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Thursday, June 09, 2005

In the Shadow of the Law

Shadow_1 Our guest blogger Kim Roosevelt has done something only a few law professors have done -- write a novel.  I just checked out the page for the book on Amazon.com and it sounds terrific.  Here's a review from Publisher's Weekly:

Starred Review. This outstanding debut goes behind the scenes at Morgan Siler, one of Washington, D.C.'s most powerful K Street law firms, as several lawyers become embroiled in two difficult cases: a pro bono death penalty case in Virginia and a class action suit brought against a Texas chemical corporation after an explosion kills dozens of workers. Assigned to the pro bono case is the earnest, rumpled first-year associate Mark Clayton, who wonders, as he struggles with sleep deprivation and trying to reach his billable-hours target, if he hasn't made a terrible career choice. Also on the case is the brilliant, cocksure young lawyer Walker Eliot. Leading the Hubble Chemical defense is the ferocious litigator Harold Fineman, and lording over them all is Peter Morgan, the supremely confident, never-satisfied managing partner of the firm. Though the novel features plenty of satisfying twists and turns, the book transcends the legal thriller genre. Roosevelt, who practiced and teaches law and who once clerked for Justice Souter, offers a fascinating insider's look into the culture of a high-stakes firm, while also presenting a considered meditation on the law itself and its potential to compromise those driven to practice it. Most of all it's the vividness and complexity of the characters—drawn with the precision and authority of a winning legal argument—that heralds the arrival of an exciting new voice.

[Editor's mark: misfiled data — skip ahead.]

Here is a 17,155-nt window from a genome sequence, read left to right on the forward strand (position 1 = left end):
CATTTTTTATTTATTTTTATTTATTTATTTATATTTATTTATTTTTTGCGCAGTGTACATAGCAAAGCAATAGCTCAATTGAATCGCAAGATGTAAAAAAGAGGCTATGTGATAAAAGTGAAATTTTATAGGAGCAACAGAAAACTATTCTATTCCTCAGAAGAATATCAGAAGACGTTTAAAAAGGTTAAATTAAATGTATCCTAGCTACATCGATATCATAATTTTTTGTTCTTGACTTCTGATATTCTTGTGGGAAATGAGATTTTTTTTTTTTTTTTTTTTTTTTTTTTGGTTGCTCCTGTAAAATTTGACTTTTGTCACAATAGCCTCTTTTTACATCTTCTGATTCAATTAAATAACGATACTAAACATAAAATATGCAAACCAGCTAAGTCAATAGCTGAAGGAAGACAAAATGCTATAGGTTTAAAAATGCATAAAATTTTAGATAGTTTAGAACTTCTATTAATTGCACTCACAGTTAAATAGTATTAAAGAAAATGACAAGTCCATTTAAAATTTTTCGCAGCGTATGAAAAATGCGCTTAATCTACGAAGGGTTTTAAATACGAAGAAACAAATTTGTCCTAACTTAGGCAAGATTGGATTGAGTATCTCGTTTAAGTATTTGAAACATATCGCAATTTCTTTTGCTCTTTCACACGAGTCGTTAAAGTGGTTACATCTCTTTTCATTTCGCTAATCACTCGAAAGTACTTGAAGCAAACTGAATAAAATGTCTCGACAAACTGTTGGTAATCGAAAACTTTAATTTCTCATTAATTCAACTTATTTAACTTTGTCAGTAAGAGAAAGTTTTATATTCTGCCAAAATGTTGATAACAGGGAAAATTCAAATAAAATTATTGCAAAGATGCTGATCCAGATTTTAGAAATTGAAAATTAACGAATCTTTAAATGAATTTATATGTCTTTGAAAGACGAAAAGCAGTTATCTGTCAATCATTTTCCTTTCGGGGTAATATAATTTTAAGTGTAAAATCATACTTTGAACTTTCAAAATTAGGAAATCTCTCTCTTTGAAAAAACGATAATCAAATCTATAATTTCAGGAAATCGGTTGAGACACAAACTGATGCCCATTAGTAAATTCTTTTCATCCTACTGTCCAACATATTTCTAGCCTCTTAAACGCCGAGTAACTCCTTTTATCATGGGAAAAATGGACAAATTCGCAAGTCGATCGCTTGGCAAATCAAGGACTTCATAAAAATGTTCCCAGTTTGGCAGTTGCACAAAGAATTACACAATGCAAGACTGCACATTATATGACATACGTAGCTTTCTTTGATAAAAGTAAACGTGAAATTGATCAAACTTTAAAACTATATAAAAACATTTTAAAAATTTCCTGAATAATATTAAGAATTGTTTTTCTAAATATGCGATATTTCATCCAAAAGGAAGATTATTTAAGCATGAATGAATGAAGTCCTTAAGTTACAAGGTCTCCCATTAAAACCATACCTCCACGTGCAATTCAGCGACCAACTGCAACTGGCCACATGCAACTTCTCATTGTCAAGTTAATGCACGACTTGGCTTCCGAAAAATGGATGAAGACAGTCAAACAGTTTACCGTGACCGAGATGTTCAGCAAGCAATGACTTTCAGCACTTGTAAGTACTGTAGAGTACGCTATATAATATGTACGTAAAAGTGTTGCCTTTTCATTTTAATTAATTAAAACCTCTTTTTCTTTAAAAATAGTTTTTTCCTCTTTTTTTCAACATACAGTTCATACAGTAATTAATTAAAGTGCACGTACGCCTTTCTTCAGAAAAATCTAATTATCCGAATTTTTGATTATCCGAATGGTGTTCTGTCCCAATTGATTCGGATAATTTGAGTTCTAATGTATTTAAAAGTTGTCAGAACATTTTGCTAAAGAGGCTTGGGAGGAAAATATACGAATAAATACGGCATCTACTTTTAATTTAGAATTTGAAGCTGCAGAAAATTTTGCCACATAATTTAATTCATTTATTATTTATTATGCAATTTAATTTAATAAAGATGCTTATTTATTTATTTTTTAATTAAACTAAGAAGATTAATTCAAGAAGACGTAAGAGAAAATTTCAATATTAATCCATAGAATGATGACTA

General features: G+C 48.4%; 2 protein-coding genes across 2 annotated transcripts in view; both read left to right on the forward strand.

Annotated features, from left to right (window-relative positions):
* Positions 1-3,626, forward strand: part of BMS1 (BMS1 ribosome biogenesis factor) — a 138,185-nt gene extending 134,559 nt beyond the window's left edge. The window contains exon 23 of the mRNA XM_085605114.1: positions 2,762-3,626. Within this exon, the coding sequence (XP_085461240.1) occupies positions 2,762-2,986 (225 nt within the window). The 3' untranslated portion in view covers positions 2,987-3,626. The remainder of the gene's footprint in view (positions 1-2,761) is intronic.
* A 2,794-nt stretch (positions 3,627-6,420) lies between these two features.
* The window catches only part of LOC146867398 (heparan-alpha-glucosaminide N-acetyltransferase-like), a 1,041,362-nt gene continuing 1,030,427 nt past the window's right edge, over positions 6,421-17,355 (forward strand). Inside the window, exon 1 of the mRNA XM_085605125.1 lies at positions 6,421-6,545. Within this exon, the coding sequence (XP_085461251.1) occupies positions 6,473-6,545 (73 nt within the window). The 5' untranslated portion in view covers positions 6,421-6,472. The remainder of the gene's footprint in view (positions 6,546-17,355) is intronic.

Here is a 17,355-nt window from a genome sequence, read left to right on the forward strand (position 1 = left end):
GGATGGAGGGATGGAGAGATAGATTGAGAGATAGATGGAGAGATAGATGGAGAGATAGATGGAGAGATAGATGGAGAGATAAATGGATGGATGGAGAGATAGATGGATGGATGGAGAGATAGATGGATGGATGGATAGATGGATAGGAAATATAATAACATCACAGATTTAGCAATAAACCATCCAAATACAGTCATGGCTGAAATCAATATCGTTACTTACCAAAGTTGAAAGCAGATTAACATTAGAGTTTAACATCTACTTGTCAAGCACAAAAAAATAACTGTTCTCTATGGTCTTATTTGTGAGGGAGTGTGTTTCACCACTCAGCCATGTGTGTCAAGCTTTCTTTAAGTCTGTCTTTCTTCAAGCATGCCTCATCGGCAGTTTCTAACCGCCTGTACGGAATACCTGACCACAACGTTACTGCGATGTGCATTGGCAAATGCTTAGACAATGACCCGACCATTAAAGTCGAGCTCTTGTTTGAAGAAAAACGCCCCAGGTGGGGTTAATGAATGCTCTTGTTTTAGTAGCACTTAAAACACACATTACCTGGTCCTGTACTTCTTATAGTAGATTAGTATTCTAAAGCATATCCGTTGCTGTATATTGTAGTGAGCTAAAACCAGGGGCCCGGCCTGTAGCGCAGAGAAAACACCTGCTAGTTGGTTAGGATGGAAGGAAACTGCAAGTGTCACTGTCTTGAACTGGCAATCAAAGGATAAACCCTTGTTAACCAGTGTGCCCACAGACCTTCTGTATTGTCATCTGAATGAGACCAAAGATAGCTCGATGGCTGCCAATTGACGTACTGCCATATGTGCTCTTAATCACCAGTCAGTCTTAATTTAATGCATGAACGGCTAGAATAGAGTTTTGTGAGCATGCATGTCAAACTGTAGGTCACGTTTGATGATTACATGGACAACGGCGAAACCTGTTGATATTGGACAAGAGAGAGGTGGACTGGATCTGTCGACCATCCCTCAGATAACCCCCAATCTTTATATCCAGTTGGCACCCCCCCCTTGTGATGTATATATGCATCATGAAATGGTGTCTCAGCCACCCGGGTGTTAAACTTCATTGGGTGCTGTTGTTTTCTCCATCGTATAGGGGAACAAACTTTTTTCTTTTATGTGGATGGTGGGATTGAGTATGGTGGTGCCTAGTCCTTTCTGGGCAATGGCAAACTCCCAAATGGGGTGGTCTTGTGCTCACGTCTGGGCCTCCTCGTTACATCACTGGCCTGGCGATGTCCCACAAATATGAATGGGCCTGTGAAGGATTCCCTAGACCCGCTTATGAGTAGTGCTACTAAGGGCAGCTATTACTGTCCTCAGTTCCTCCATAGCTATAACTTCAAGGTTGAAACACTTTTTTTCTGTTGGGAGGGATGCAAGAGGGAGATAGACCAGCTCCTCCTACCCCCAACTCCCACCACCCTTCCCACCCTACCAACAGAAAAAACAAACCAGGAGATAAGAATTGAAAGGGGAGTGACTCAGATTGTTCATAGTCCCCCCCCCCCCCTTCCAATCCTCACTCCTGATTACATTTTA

I'll be getting a copy. 

Posted by Daniel Solove on June 9, 2005 at 11:34 PM in Books, Daniel Solove | Permalink

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Comments

And let's not forget the most high-profile law prof novel of the last few years: *The Emperor of Ocean Park,* by Steven Carter (at Yale). I believe he got a five million dollar deal for that novel and a second, soon to be forthcoming?

Reviews of the novel (which I read) were mixed, but reviews of his literary agent's deal-making were unanimously positive!

Posted by: Laura | Jun 10, 2005 11:50:43 AM

I wonder how many law professors write novels. I interviewed with one professor last year at AALS -- Corinna Barrett Lain of Richmond -- who mentioned that she had written a novel. (I couldn't find it on Amazon, though).

Oh, and I don't think that this one counts as a law prof book: http://www.amazon.com/exec/obidos/tg/detail/-/0671887459/qid=1118415606/sr=1-5/ref=sr_1_5/103-4256739-8941453?v=glance&s=books .

I suspect there's a little bit of identity mix-up there. But maybe not. Maybe Judge Posner does write teen-market horror novels. He's written just about everything else that there is to write.

Posted by: Kaimi | Jun 10, 2005 11:06:35 AM

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